Herman Tobiansky purchases land from the Johannesburg Municipality to develop as a residential area.
Sophiatown has the first of its inhabitants. These are mainly white families
Sophiatown grows, attracting other racial groups, mainly Africans as residents. Coloureds and Indians are still a minority at this stage.
Sophiatown’s population grows exponentially as compared to growth in the other adjacent freehold townships of Newclare and Matindale.
Successful slum clearance in the inner city leads to further growth in Sophiatown’s population.
During the war years Sophiatown continues to grow. Some of the residents, Africans included, enlisted in the army. Henry Nxumalo, a well known Sophiatown resident and journalist is one of those that went to war.
Anecdotal evidence suggests that Sophiatown was not untouched by the African miners’ strike.
The tradition of resistance in Sophiatown is in evidence during the Defiance Campaign of that year. This showed the widespread support the ANC had in the township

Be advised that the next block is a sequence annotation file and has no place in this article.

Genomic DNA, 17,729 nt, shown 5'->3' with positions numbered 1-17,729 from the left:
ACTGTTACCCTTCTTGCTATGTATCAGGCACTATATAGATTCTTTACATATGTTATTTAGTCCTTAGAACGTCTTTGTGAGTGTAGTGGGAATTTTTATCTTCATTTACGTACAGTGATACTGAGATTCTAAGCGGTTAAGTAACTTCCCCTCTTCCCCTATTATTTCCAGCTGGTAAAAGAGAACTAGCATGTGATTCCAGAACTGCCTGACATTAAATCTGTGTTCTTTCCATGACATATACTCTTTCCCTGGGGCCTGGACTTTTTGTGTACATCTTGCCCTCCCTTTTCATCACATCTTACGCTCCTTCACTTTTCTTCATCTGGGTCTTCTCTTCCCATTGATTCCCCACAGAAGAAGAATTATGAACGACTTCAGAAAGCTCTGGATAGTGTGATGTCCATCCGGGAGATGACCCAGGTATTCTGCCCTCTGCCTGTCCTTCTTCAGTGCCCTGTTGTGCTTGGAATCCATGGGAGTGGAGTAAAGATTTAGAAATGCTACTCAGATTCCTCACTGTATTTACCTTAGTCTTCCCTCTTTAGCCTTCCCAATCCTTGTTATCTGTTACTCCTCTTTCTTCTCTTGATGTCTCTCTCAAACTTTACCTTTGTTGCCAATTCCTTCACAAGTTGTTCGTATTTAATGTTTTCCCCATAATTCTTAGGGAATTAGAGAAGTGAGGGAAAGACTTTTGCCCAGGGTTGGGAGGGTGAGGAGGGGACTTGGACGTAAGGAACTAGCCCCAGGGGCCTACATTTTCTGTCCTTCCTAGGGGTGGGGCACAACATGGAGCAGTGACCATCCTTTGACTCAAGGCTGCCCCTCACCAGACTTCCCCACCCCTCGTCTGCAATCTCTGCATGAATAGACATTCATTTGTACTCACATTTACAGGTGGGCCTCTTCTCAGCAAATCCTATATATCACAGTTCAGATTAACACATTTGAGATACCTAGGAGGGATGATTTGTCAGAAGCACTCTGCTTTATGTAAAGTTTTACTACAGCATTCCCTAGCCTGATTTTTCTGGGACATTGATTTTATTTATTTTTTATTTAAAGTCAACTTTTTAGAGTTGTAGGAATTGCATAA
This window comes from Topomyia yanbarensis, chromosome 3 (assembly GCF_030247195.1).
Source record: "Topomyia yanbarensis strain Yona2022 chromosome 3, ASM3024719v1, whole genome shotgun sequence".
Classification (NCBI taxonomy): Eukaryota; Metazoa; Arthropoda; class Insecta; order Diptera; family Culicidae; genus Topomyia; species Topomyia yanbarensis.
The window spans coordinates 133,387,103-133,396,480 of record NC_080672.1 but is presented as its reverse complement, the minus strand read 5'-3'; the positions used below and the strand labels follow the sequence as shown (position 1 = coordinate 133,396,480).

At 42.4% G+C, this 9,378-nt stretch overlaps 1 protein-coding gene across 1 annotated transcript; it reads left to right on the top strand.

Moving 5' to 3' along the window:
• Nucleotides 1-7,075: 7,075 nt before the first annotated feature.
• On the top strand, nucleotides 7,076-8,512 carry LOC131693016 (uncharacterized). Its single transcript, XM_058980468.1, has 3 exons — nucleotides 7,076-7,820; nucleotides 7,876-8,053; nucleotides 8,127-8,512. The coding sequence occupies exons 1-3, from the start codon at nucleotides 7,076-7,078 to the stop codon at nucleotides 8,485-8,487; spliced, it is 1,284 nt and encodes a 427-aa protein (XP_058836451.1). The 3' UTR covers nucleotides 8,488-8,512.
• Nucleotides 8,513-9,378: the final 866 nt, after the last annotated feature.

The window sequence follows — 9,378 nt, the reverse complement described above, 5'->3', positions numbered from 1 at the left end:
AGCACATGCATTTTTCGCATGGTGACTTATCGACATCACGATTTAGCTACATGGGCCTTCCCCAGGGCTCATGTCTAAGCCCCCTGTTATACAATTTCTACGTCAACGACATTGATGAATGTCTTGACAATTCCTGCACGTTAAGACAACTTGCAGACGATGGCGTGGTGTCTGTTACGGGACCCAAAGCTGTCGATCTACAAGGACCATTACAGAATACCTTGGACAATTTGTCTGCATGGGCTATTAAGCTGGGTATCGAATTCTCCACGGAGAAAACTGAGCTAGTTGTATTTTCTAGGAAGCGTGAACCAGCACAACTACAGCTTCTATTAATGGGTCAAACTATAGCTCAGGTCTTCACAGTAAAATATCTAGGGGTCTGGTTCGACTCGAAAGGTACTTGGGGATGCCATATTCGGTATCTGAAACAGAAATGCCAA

The Native Laws Amendment Act of 1952 is passed, destined to provide the NP government with the legal mechanism to remove Sophiatown residents and resettle them in Soweto.
The NRB conducts a survey of Sophiatown residents in preparation for the forced removals that began in 1955.
Residents of Sophiatown hold regular meetings in an attempt to coordinate the resistance to the impending forced removals. The ANC becomes involved and there is talk of the M-Plan that would scupper the NRB’s plans.
end of January, Police are deployed in Sophiatown in anticipation of a major resistance effort against forced removals.
9 February 1955 - November 1959, Duration of the destruction and removal of the community from Sophiatown to Soweto. 

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